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Female employees hit hardest by the longest commutes: Isn’t it time to introduce more home and flexi-working to allow people to cut journeys and save money? – TUC General Secretary, Frances O’Grady

London commuters in station

Frances O’Grady is a UKCES Commissioner and has been an active trade unionist and campaigner all her working life, working for the Transport and General Workers Union before joining the TUC (Trades Union Congress) in 1994 and going on to become its first female General Secretary in 2013. Frances helped to launch the TUC’s Organising Academy, which set out to attract a generation of new ‘young guns’ into the trade union movement and shift the ‘male, pale and stale’ stereotype to a profile that better fits a six million plus membership that is now 50:50 men and women. Frances has two adult children and lives in North London.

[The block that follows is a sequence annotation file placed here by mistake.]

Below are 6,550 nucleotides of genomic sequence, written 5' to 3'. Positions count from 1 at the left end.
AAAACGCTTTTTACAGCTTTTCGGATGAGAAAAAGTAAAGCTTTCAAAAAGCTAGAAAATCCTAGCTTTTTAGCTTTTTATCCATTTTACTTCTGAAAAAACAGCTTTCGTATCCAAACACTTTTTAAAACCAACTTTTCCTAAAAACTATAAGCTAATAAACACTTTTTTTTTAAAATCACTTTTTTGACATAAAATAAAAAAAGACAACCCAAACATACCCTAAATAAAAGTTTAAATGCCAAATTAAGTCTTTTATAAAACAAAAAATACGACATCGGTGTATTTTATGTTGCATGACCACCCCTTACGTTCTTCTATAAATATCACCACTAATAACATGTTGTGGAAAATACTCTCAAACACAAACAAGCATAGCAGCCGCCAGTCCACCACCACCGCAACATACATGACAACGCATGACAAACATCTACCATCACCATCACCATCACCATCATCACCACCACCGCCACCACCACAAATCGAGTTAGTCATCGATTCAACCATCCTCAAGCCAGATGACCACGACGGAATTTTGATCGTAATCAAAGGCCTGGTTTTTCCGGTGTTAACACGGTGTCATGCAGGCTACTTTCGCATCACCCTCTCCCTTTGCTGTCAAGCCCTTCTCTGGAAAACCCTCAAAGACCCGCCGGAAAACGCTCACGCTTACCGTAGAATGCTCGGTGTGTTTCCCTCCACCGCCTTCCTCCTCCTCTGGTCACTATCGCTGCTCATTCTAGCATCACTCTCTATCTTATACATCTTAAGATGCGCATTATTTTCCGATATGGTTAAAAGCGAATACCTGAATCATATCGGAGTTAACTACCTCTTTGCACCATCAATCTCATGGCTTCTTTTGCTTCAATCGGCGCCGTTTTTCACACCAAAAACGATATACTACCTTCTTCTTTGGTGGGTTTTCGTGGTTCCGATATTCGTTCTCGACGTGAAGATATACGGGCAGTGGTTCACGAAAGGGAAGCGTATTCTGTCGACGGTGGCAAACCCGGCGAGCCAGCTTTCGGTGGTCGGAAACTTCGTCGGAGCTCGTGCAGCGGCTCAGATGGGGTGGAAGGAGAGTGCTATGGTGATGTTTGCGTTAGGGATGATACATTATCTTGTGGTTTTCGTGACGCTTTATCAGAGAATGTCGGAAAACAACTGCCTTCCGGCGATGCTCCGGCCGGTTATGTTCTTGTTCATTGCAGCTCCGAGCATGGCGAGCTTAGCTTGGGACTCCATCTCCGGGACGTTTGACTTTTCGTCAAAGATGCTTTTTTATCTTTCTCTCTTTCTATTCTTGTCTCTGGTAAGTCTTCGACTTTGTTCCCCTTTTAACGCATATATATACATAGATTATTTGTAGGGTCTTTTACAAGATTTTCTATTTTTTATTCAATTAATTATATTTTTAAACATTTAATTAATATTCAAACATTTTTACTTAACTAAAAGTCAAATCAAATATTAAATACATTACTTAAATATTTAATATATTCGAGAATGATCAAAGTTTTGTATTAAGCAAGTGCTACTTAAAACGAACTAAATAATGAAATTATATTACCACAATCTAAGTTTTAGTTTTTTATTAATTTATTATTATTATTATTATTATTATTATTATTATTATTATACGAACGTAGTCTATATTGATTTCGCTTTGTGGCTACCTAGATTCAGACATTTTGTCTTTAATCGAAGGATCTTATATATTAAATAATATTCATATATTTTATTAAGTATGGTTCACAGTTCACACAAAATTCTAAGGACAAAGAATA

Frances O'Grady
Frances O’Grady

The number of commuters spending more than two hours travelling to and from work up by 72% in last decade, says the TUC. The number of commuters spending more than two hours travelling to and from work has increased by 72% over the past 10 years, according to a TUC analysis of official figures published earlier this month. Women employees have borne the brunt of this growth in long commuting, with a 90% per cent rise in those travelling for two hours or more each day and a 131% per cent increase in those travelling three hours or more since 2004.

New breed of ‘extreme’ commuters

It’s bad enough most of us spend an hour a day getting to and from work – but spare a thought for those extreme commuters who travel for more than 10, or even 15, hours a week.

Female commuter in carEmployers need to address the problem that many of their staff are spending an ever-increasing number of hours getting to and from work.

More home and flexi-working needed

More home and flexi-working could easily be introduced to allow people to cut their commutes and save money. This would not only be popular with workers, but fewer, better-spaced journeys would help to beat overcrowding on the roads and railways.



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